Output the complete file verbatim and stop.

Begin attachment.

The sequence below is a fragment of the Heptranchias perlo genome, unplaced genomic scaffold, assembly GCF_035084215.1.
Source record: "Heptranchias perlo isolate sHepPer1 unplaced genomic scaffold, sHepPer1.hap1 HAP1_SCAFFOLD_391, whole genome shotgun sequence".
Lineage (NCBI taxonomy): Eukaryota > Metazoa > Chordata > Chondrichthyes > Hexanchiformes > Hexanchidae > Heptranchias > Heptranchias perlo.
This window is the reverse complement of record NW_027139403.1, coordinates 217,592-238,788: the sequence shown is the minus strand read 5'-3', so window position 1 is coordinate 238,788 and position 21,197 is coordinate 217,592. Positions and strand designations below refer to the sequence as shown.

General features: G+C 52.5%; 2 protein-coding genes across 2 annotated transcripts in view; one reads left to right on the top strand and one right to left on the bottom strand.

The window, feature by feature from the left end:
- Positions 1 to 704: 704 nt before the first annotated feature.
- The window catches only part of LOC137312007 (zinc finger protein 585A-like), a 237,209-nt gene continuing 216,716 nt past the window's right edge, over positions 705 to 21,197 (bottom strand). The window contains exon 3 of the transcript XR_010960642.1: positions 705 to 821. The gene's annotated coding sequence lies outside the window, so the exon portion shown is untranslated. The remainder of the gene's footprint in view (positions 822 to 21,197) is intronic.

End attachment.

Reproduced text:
The sequence below is a fragment of the Heptranchias perlo genome, unplaced genomic scaffold, assembly GCF_035084215.1.
Source record: "Heptranchias perlo isolate sHepPer1 unplaced genomic scaffold, sHepPer1.hap1 HAP1_SCAFFOLD_391, whole genome shotgun sequence".
Lineage (NCBI taxonomy): Eukaryota > Metazoa > Chordata > Chondrichthyes > Hexanchiformes > Hexanchidae > Heptranchias > Heptranchias perlo.
This window is the reverse complement of record NW_027139403.1, coordinates 217,592-238,788: the sequence shown is the minus strand read 5'-3', so window position 1 is coordinate 238,788 and position 21,197 is coordinate 217,592. Positions and strand designations below refer to the sequence as shown.

General features: G+C 52.5%; 2 protein-coding genes across 2 annotated transcripts in view; one reads left to right on the top strand and one right to left on the bottom strand.

The window, feature by feature from the left end:
- Positions 1 to 704: 704 nt before the first annotated feature.
- The window catches only part of LOC137312007 (zinc finger protein 585A-like), a 237,209-nt gene continuing 216,716 nt past the window's right edge, over positions 705 to 21,197 (bottom strand). The window contains exon 3 of the transcript XR_010960642.1: positions 705 to 821. The gene's annotated coding sequence lies outside the window, so the exon portion shown is untranslated. The remainder of the gene's footprint in view (positions 822 to 21,197) is intronic.